HS2 rail development forces dogs charity to consider £1m move

A third of the land owned by the Border Collie Trust near Rugeley in Staffordshire has been earmarked for HS2

A building on the trust's site
A building on the trust's site

A dogs charity in Staffordshire is being forced to move after a third of its land was earmarked for the forthcoming HS2 rail development, which could cost the organisation more than £1m.

The Border Collie Trust, which is based near Rugeley in Staffordshire, has been told that about a third of its land will be required for a road diversion caused by the new high-speed railway line, which will connect Birmingham and Manchester.

The charity expects to get compensation from HS2, but fears that the proximity of the new road will be distressing for the dogs it cares for and has asked the scheme to buy its entire site.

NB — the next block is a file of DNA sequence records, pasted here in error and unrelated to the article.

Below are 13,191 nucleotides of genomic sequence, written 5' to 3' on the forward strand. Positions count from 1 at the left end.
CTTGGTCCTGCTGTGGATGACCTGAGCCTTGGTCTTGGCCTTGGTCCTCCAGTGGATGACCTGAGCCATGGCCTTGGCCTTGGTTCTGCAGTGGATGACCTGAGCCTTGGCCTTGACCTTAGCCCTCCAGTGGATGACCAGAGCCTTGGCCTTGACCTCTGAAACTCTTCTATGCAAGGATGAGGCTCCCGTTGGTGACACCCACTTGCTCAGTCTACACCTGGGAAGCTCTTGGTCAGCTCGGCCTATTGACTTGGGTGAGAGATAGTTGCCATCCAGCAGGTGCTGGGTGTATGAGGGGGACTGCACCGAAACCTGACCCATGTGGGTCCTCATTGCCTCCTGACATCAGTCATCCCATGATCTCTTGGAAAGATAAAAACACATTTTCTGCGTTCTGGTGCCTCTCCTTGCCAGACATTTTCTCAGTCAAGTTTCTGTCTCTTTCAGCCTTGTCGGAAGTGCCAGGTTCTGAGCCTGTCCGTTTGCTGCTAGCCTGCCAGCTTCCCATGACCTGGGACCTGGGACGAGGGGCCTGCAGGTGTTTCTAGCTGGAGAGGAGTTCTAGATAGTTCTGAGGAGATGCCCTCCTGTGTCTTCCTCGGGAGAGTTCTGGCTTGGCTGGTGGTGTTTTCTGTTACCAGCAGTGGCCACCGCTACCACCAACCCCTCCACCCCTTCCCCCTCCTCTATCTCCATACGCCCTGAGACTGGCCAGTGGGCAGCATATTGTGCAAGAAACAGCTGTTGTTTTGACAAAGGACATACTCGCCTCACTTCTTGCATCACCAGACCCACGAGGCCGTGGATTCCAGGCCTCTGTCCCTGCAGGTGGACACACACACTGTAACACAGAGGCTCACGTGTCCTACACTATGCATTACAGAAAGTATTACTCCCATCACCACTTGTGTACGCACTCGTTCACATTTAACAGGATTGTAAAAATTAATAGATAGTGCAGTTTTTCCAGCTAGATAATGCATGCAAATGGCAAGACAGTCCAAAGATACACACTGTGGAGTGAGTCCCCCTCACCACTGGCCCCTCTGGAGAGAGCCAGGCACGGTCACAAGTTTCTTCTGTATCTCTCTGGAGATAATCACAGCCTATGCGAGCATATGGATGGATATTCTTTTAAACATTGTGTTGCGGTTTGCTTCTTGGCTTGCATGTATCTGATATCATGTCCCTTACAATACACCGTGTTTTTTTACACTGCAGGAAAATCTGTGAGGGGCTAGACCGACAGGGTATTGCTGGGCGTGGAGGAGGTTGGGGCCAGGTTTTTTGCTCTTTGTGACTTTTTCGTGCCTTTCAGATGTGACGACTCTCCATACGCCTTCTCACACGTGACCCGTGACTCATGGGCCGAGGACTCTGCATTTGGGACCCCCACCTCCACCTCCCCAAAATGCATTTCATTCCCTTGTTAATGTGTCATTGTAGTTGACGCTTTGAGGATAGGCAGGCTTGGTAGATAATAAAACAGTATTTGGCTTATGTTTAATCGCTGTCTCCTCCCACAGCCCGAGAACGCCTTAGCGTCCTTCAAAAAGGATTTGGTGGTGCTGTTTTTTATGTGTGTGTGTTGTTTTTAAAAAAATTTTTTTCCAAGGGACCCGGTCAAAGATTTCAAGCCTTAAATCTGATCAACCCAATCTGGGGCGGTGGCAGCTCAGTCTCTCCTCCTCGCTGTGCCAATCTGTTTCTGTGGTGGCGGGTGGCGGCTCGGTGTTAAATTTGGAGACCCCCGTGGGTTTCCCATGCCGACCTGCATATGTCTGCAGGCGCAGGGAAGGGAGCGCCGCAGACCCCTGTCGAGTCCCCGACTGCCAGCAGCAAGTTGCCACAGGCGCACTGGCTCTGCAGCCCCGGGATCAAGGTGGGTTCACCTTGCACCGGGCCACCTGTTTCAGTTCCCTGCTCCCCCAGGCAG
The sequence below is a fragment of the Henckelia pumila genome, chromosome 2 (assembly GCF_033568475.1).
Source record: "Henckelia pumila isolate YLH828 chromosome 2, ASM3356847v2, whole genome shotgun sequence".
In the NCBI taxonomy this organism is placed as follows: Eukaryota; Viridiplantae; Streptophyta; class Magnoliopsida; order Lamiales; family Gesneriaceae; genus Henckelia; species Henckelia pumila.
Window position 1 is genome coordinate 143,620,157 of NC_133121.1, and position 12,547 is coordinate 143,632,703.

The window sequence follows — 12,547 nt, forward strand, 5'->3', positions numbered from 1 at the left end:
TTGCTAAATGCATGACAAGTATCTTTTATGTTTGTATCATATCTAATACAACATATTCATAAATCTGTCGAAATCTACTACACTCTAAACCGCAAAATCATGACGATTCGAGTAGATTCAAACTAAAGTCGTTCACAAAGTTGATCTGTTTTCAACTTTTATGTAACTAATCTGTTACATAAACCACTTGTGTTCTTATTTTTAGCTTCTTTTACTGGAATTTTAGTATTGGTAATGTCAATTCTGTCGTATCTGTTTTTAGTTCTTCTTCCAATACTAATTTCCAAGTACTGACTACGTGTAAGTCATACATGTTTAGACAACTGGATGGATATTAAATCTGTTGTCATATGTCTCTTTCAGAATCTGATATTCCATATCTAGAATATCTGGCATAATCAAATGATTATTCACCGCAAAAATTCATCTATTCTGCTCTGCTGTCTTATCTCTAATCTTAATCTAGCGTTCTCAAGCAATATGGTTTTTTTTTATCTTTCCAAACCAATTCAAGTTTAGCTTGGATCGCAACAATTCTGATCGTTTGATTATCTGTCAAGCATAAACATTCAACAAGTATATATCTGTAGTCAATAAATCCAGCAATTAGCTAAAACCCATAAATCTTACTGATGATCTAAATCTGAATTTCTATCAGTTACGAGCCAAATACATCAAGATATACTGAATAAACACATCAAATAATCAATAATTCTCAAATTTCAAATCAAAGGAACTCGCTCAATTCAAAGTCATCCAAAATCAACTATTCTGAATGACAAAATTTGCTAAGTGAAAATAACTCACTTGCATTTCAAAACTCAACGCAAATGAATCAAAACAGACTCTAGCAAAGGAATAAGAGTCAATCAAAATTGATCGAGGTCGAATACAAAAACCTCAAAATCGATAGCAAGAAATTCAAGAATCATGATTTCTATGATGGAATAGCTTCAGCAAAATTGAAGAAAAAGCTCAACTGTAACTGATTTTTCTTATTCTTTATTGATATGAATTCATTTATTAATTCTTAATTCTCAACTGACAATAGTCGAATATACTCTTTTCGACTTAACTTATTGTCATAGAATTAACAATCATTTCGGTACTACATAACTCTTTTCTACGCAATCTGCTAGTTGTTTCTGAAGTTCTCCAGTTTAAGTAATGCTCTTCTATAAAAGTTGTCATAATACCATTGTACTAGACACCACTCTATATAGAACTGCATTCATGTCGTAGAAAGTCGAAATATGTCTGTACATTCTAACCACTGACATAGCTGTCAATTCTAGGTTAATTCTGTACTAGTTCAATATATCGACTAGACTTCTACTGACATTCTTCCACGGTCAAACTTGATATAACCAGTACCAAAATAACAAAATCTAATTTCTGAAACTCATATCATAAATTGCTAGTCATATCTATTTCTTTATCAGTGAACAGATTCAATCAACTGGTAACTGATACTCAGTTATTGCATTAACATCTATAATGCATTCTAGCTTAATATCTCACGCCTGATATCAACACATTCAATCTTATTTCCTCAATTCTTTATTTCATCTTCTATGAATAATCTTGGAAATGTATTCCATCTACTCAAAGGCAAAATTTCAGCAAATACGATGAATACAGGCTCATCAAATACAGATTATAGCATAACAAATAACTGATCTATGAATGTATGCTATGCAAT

The land cost about £200,000 when it was bought in 1997 and between £600,000 and £800,000 of building work has been completed at the site since, according to Ben Wilkes, one of the charity’s trustees.

It built a 40-kennel rescue block, a 14-kennel boarding building, a seven-kennel special needs block and an administration office on the site between 1999 and 2006,

Wilkes said the cost of moving could be more than £1m, depending on refurbishment costs for any new property the charity buys.

There are also concerns about the impact the building work could have on the charity’s kennels business, according to Wilkes.

The charity will begin looking for a new property after the completion of compensation talks with HS2, which are yet to begin.

The trust has fundraised £10,000 through the website Give As You Live to finance the talks.

Wilkes said: "It was with a heavy heart that we made the decision to relocate, but the wellbeing of our collies has to come first. We have learnt a lot since setting up the trust in 1996, so we will be making use of all our experiences when we set up afresh.

"We wouldn’t be where we are today without our supporters, so we thank them in advance for their continuing support through the next few years, which will be tough and disruptive for the Border Collie Trust."

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